Fiction, issue 5: feb 2016
Comments 2

Boys by Jasmine Sanders

My brother loves a girl with big, ridiculous breasts and an IQ that could open your throat. The simultaneous existence of these features, contained within one glorious, light skinned body is enough to make him contemplate skipping prom to save money for their wedding. He kisses her on the mouth in front of mama and everybody, she holds onto his hands like they’re prayers. She dumps him for no reason at all. I cry because she was going to read Sula with me and take me on a college tour. My brother calls her a bitch and fucks one of her friends.

My first job is at a vet’s office in Hyde Park. I am fourteen and tragically inept. I don’t understand work schedules so if I am scheduled from 9-3, I assume that this is more of a suggestion than a non-malleable commitment. So there I am on the hottest Tuesday in July, strolling into work at 12:30 for my 10:00 shift. A black mother and her son, a boy younger than me, bring in their dog. He is a straggly shepherd mix, one of those mutts with no use for anybody or anything except the one person in the world who loves them. He has been hit by a car, his back is broken, his lower jaw nearly severed. The boy is covered in his dog’s blood, holding his companion in a corner as his mother talks in low tones with the vet. She cannot afford the thousands of dollars in surgery the dog will need. The vet informs her that the most economical option would be to put the dog down, end his suffering. The boy says he will be right back, he is going to get blankets from the truck because the dog is cold. “Don’t he look cold to you”, he asks the vet. No response. While he is gone, the doctor asks me to find the Windex blue euthanasia fluid. He quickly and silently ends the dog’s life. The shepherd sighs, the breath hissing out of him like the last air out of a bike tire.  The boy returns to his dead dog lying in the corner of the waiting room. He yells, “You killed my dog? Why did you kill my dog?” Anger and sorrow swirl in his face, his hands ball into fists as he screams and cries and shakes in his mother’s arms, a tiny thunderstorm she seems unable to contain. The vet orders the boy to calm down, threatens to call the police.  The doctor is unable to process the tragedy of death sneaking in to snatch your darlings while you are gone, the horror of a black boy’s first acquaintance with loss. Black grief reflected through white eyes often looks like violence.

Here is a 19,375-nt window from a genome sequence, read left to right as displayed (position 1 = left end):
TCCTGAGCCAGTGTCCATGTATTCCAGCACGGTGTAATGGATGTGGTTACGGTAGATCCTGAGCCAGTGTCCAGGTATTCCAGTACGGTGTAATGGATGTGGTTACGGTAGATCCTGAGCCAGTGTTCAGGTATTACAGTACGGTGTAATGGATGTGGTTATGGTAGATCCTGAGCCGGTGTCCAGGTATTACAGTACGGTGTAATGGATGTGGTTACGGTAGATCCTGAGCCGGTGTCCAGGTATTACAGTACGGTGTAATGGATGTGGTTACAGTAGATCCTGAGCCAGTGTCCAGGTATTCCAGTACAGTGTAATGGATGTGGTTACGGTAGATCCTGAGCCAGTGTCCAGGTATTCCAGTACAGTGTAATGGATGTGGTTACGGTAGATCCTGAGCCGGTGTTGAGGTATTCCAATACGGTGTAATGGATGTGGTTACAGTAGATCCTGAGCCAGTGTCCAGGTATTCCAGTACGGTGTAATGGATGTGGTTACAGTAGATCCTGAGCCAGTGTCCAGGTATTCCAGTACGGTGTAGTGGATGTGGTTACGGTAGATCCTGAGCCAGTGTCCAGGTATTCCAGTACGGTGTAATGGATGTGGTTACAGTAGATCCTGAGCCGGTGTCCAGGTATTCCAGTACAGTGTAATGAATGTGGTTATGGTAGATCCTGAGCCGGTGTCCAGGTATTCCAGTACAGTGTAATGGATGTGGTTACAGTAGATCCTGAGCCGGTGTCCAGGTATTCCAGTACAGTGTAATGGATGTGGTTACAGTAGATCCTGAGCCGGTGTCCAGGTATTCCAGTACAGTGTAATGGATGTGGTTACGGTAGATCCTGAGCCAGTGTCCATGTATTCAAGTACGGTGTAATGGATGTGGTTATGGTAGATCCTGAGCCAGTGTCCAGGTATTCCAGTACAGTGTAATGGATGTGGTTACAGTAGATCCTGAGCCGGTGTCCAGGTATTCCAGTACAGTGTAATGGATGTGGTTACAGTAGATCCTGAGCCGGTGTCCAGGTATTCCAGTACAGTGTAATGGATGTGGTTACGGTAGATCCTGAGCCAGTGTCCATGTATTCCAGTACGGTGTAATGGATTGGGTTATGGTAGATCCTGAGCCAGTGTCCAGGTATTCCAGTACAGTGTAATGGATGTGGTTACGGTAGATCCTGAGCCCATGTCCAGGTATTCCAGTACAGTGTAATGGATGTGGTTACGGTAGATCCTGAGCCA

My brother learns that his best friend has been shot. His brains speckle the pavement on 63rd and Root. I wonder if the sidewalk will absorb his memories, if people will walk on them. I cry and cry and cry for my brother’s friend and his spilled brains and walked on memories and the inability of concrete to absorb blood and have nightmares so wild, my grandma sleeps with me for a week. My brother buys a custom spray painted t shirt emblazoned with his friend’s name in violent, menarcheal red. He does not attend the funeral.

Every boy I have ever loved has had a gun and shown it to me. In an Englewood basement, lit by half a moon, the darkest and prettiest of all of them shows me a .38 so shiny it looks wet, like it was dipped in water or blood. He tells me he lost his virginity at 11, tells me the girl was 34. She taught him everything he knows, and he knows a lot. His mouth feels like church, like psalms 51:8*. I wonder if those black, boy lips will ever be able to form the word “rape” between them and what it would mean if they could.


by Van Hong

*Psalms 51:8: make me to hear joy and gladness, let the bones which you have crushed rejoice.


Jasmine Sanders is a reader, writer and wanderer from the south side of Chicago. She enjoys twitter, cheese and destroying the self-confidence of men. She is currently engaged in a heated debate with herself regarding whether she is responsible enough to adopt a cat. You can find her on twitter and tumblr.

Cover Illustration by Taylor Mobley (website).

Illustration by Van Hong (website).


  1. This was beautiful- you show a very deep and intimate understanding of grief/trauma and the ways people process it. And it made me cry. Keep writing!

    Liked by 1 person

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